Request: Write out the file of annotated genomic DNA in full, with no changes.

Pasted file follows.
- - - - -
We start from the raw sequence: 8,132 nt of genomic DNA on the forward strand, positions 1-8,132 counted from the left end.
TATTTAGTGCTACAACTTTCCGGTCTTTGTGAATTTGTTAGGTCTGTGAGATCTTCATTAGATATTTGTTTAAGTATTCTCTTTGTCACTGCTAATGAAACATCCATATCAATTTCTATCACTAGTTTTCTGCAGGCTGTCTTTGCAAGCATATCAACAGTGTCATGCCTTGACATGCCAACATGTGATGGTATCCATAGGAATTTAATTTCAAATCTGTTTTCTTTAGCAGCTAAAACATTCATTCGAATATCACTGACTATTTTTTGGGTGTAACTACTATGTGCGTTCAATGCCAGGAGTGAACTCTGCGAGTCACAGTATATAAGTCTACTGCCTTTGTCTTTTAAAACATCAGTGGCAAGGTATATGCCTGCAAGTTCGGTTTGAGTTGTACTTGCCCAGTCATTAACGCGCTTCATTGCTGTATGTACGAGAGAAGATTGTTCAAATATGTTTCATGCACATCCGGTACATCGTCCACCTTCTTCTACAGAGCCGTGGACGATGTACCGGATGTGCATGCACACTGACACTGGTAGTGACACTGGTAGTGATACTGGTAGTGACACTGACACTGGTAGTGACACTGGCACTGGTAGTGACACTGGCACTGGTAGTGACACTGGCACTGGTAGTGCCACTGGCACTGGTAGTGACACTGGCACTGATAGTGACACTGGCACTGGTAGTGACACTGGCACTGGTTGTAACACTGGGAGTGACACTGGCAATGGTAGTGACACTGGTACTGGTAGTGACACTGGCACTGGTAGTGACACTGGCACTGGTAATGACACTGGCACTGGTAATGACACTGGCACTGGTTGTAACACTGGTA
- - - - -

We start from the raw sequence: 8,132 nt of genomic DNA on the forward strand, positions 1-8,132 counted from the left end.
TATTTAGTGCTACAACTTTCCGGTCTTTGTGAATTTGTTAGGTCTGTGAGATCTTCATTAGATATTTGTTTAAGTATTCTCTTTGTCACTGCTAATGAAACATCCATATCAATTTCTATCACTAGTTTTCTGCAGGCTGTCTTTGCAAGCATATCAACAGTGTCATGCCTTGACATGCCAACATGTGATGGTATCCATAGGAATTTAATTTCAAATCTGTTTTCTTTAGCAGCTAAAACATTCATTCGAATATCACTGACTATTTTTTGGGTGTAACTACTATGTGCGTTCAATGCCAGGAGTGAACTCTGCGAGTCACAGTATATAAGTCTACTGCCTTTGTCTTTTAAAACATCAGTGGCAAGGTATATGCCTGCAAGTTCGGTTTGAGTTGTACTTGCCCAGTCATTAACGCGCTTCATTGCTGTATGTACGAGAGAAGATTGTTCAAATATGTTTCATGCACATCCGGTACATCGTCCACCTTCTTCTACAGAGCCGTGGACGATGTACCGGATGTGCATGCACACTGACACTGGTAGTGACACTGGTAGTGATACTGGTAGTGACACTGACACTGGTAGTGACACTGGCACTGGTAGTGACACTGGCACTGGTAGTGACACTGGCACTGGTAGTGCCACTGGCACTGGTAGTGACACTGGCACTGATAGTGACACTGGCACTGGTAGTGACACTGGCACTGGTTGTAACACTGGGAGTGACACTGGCAATGGTAGTGACACTGGTACTGGTAGTGACACTGGCACTGGTAGTGACACTGGCACTGGTAATGACACTGGCACTGGTAATGACACTGGCACTGGTTGTAACACTGGTA